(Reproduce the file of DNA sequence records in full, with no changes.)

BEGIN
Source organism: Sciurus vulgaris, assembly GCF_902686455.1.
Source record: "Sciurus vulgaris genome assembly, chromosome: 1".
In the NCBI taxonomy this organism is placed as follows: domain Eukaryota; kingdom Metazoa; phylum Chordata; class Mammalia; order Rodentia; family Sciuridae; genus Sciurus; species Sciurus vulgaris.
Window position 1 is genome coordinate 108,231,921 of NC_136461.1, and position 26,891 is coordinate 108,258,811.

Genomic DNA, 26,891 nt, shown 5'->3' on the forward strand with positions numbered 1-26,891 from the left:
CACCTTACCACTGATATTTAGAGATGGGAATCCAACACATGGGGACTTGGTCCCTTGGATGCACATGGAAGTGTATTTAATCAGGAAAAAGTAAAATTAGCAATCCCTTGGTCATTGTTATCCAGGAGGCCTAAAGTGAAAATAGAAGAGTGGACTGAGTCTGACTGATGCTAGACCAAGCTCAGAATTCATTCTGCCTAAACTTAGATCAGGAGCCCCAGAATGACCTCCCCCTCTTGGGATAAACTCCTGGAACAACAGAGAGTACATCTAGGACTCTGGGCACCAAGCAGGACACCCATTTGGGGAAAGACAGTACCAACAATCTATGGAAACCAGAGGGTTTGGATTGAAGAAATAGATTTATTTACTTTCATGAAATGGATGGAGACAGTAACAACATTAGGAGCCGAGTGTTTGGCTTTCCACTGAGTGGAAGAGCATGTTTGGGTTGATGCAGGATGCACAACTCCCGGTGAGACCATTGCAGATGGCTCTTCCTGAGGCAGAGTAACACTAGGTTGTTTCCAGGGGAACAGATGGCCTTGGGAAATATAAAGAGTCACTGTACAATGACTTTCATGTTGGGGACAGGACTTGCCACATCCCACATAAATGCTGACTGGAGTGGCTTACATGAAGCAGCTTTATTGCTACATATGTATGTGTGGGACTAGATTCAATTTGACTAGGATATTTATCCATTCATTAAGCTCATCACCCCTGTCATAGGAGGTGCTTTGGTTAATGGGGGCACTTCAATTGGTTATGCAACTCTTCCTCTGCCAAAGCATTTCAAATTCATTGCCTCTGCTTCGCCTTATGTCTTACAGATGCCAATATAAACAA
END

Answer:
Source organism: Sciurus vulgaris, assembly GCF_902686455.1.
Source record: "Sciurus vulgaris genome assembly, chromosome: 1".
In the NCBI taxonomy this organism is placed as follows: domain Eukaryota; kingdom Metazoa; phylum Chordata; class Mammalia; order Rodentia; family Sciuridae; genus Sciurus; species Sciurus vulgaris.
Window position 1 is genome coordinate 108,231,921 of NC_136461.1, and position 26,891 is coordinate 108,258,811.

Genomic DNA, 26,891 nt, shown 5'->3' on the forward strand with positions numbered 1-26,891 from the left:
CACCTTACCACTGATATTTAGAGATGGGAATCCAACACATGGGGACTTGGTCCCTTGGATGCACATGGAAGTGTATTTAATCAGGAAAAAGTAAAATTAGCAATCCCTTGGTCATTGTTATCCAGGAGGCCTAAAGTGAAAATAGAAGAGTGGACTGAGTCTGACTGATGCTAGACCAAGCTCAGAATTCATTCTGCCTAAACTTAGATCAGGAGCCCCAGAATGACCTCCCCCTCTTGGGATAAACTCCTGGAACAACAGAGAGTACATCTAGGACTCTGGGCACCAAGCAGGACACCCATTTGGGGAAAGACAGTACCAACAATCTATGGAAACCAGAGGGTTTGGATTGAAGAAATAGATTTATTTACTTTCATGAAATGGATGGAGACAGTAACAACATTAGGAGCCGAGTGTTTGGCTTTCCACTGAGTGGAAGAGCATGTTTGGGTTGATGCAGGATGCACAACTCCCGGTGAGACCATTGCAGATGGCTCTTCCTGAGGCAGAGTAACACTAGGTTGTTTCCAGGGGAACAGATGGCCTTGGGAAATATAAAGAGTCACTGTACAATGACTTTCATGTTGGGGACAGGACTTGCCACATCCCACATAAATGCTGACTGGAGTGGCTTACATGAAGCAGCTTTATTGCTACATATGTATGTGTGGGACTAGATTCAATTTGACTAGGATATTTATCCATTCATTAAGCTCATCACCCCTGTCATAGGAGGTGCTTTGGTTAATGGGGGCACTTCAATTGGTTATGCAACTCTTCCTCTGCCAAAGCATTTCAAATTCATTGCCTCTGCTTCGCCTTATGTCTTACAGATGCCAATATAAACAA